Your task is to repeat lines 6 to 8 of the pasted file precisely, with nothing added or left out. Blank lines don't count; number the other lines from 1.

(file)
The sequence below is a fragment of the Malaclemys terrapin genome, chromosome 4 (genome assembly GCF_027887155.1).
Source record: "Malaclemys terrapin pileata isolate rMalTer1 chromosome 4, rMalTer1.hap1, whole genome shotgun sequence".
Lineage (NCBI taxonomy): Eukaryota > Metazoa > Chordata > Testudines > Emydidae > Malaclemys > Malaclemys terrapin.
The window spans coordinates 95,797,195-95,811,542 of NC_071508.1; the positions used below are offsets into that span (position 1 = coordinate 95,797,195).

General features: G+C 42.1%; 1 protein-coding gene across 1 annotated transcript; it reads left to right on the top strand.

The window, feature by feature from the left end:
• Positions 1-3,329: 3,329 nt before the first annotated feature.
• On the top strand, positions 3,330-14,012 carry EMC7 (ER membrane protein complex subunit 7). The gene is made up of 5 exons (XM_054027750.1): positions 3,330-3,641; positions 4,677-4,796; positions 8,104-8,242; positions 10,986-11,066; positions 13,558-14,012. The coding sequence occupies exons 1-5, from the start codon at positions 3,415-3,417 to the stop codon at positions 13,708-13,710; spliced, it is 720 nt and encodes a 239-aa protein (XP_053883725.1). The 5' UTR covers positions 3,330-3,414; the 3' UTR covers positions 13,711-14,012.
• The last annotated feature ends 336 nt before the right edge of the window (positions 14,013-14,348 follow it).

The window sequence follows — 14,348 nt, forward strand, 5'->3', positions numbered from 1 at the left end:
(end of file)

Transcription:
The window, feature by feature from the left end:
• Positions 1-3,329: 3,329 nt before the first annotated feature.
• On the top strand, positions 3,330-14,012 carry EMC7 (ER membrane protein complex subunit 7). The gene is made up of 5 exons (XM_054027750.1): positions 3,330-3,641; positions 4,677-4,796; positions 8,104-8,242; positions 10,986-11,066; positions 13,558-14,012. The coding sequence occupies exons 1-5, from the start codon at positions 3,415-3,417 to the stop codon at positions 13,708-13,710; spliced, it is 720 nt and encodes a 239-aa protein (XP_053883725.1). The 5' UTR covers positions 3,330-3,414; the 3' UTR covers positions 13,711-14,012.